Phil Taylor is a Conservative councillor for the Northfield Ward in the London Borough of Ealing.
Yesterday morning I was alerted by my local Labour GLA Assembly Member, Dr Onkar Sahota, to a piece in the Observer quoting the leader of the GP’s trade union Dr Maureen Baker, Chair of the Royal College of GPs (RCGP). Apparently GPs are on the brink of extinction, all 44,000 of them.
The Observer piece is mostly just a straight rehash of the RCGP’s press release. In her original comments the clearly overwrought Baker managed to fit seven hyperbolic, evidence-free claims into her 291 word quote:
“General practice as we know it is now under severe threat of extinction.
It is imploding …
… we can no longer guarantee a future for general practice as our patients know it, rely on it – and love it.
GPs … are being seriously crippled by a toxic mix of increasing workloads and ever dwindling budgets …
Cutting funding to the bone is a false economy – by investing in general practice, we are shoring up the rest of the NHS from collapse.
We are fiddling while Rome burns … and the four Governments of the UK must wake up to the critical state that general practice is now in.
… we have grave concerns for the sustainability of the NHS.”
Is this the rational argument of a scientist or simply a good union leader doing her Bob Crowe thing? Make your own mind up.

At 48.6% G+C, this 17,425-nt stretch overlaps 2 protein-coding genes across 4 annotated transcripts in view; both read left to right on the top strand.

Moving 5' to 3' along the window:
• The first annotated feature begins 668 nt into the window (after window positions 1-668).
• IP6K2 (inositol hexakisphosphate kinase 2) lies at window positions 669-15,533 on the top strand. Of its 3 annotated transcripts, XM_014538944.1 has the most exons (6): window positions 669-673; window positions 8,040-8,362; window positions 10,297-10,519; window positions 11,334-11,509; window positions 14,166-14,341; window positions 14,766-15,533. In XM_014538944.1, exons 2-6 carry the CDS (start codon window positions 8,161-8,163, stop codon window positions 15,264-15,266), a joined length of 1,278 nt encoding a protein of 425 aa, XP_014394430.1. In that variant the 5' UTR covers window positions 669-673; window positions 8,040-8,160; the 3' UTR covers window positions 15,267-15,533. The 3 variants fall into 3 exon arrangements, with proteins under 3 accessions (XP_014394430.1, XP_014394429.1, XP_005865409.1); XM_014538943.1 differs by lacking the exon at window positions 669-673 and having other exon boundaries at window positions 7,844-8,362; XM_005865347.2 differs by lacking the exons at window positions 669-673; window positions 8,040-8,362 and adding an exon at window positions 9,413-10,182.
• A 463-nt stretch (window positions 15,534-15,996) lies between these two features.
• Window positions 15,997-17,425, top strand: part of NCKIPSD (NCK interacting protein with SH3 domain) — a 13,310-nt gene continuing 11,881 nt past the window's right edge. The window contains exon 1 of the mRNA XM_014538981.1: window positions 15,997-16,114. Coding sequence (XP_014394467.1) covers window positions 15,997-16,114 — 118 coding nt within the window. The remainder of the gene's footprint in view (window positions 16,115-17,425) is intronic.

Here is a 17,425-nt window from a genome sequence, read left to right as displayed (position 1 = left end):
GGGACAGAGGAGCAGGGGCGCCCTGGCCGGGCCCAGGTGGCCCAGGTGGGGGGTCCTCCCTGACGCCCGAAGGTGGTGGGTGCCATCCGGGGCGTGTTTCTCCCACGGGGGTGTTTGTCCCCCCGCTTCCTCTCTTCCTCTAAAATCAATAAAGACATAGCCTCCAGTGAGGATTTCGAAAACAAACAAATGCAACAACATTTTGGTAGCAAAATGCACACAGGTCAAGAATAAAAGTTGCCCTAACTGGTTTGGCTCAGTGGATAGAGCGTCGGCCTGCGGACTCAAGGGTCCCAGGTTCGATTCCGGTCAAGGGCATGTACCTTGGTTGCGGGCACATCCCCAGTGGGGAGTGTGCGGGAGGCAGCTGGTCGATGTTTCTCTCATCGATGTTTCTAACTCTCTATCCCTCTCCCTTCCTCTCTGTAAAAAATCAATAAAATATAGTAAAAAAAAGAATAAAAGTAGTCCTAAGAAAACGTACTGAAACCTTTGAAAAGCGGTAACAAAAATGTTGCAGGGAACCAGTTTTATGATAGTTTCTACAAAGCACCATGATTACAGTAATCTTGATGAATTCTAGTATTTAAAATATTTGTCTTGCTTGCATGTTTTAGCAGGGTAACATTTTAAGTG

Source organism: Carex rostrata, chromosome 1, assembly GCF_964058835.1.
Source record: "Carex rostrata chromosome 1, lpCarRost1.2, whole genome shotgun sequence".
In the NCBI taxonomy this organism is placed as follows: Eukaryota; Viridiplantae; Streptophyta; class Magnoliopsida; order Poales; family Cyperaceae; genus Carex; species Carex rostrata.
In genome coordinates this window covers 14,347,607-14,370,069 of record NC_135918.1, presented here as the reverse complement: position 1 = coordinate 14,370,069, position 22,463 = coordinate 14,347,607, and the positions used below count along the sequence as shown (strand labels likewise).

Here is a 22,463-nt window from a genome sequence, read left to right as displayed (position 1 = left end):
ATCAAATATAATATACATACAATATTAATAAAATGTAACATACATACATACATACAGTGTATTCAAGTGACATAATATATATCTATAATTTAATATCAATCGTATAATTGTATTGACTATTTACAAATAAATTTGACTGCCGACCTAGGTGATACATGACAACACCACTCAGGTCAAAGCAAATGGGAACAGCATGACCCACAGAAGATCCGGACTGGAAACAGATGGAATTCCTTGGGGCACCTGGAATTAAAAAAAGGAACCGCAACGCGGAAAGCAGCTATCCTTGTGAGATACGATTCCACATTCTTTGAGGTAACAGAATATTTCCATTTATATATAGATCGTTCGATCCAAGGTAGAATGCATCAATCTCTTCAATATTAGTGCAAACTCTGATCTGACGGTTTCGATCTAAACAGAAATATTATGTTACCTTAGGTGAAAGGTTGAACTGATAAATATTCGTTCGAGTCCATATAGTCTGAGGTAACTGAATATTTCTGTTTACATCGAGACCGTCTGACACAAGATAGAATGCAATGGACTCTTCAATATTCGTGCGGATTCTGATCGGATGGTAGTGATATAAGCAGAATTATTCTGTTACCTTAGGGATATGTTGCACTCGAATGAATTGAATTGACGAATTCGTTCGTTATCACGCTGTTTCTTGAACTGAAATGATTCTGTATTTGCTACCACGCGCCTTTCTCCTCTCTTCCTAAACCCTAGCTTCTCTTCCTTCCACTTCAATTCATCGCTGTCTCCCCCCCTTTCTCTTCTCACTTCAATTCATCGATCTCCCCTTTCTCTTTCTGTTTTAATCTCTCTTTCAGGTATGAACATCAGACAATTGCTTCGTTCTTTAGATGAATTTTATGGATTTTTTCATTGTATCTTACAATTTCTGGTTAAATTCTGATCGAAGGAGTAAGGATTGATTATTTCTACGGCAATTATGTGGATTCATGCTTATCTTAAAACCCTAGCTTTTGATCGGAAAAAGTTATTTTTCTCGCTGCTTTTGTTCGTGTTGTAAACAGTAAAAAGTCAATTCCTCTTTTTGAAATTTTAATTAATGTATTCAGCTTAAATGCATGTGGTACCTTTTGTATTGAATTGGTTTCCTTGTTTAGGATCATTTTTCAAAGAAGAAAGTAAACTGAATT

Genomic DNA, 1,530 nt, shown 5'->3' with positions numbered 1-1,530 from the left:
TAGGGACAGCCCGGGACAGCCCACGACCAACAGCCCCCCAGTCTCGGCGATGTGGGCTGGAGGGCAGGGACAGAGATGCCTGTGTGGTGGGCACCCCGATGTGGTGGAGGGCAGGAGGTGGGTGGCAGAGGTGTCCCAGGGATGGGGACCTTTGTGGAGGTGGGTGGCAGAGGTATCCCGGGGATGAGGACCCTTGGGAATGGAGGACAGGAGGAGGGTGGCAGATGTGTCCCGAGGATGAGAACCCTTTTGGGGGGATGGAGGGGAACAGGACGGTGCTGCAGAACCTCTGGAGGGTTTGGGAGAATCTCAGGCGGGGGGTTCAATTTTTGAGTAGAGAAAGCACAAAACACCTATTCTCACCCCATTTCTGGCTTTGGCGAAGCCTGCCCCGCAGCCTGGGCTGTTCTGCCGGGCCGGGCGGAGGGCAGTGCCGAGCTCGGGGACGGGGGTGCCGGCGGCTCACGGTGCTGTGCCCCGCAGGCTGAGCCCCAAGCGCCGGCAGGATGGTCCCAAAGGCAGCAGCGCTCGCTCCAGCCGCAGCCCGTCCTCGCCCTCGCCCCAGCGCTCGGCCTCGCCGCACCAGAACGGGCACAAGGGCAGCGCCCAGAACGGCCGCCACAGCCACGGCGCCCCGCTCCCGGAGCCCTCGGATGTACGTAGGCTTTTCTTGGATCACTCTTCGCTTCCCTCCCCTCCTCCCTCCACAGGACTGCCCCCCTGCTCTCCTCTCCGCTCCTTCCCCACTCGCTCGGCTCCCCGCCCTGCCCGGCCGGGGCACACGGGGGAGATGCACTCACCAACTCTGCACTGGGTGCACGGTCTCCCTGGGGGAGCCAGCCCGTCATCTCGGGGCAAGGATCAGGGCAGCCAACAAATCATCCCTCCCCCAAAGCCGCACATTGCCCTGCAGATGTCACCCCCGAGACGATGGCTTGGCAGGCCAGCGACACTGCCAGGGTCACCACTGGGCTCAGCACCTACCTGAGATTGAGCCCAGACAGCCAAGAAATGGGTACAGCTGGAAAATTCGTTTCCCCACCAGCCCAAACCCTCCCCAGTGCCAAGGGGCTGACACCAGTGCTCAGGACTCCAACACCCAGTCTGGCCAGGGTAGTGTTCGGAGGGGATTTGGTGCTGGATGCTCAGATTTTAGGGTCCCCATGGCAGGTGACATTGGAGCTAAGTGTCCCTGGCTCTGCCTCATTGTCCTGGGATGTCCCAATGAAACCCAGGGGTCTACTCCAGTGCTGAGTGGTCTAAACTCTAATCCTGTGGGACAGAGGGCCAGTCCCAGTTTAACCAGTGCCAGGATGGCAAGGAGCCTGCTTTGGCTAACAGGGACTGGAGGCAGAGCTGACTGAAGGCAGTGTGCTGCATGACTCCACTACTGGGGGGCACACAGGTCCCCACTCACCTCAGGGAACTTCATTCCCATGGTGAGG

The Observer did at least talk to NHS England who said: “The health service had increased the amount going into GP services by a third in real terms since 2002-03.”
On Twitter, I asked Baker to support her argument with proper statistics, but she refuses to do so. She won’t show us a time series of spending going back beyond the last few years because she knows it will destroy her argument. I have asked for this information from RCGP before. They refuse to give it up.
The nub of her argument is that primary care has lost out because the rise in spending on the NHS has leapt ahead in real terms faster than spending on GPs. Her problem is that primary care (the GPs) has had real terms increases in funding, but they want more.
The Royal College points to additional visits to GPs by you and me. But there aren’t many more people to deal with, it is simply the case that consumers’ behaviour is changing. We make more visits. We all expect more. Why shouldn’t we? It is awkward, though, for a hidebound and well-paid profession that is slow to innovate. Is your GP’s surgery very different to the one you went to as a child? Dealing with GP’s receptionists is still one of the worst customer experiences anyone has to endure. Primary care is small-scale, uneven, disjointed and hard to access. The fact is that the GPs have always insisted on being a cottage industry.
GPs are very well paid and widely admired professionals who have within their ranks the experience and skills to provide the primary care service we want. In difficult times we need this profession to rise to the challenge of doing more for us for the same amount of money. Many others are having to do more for less.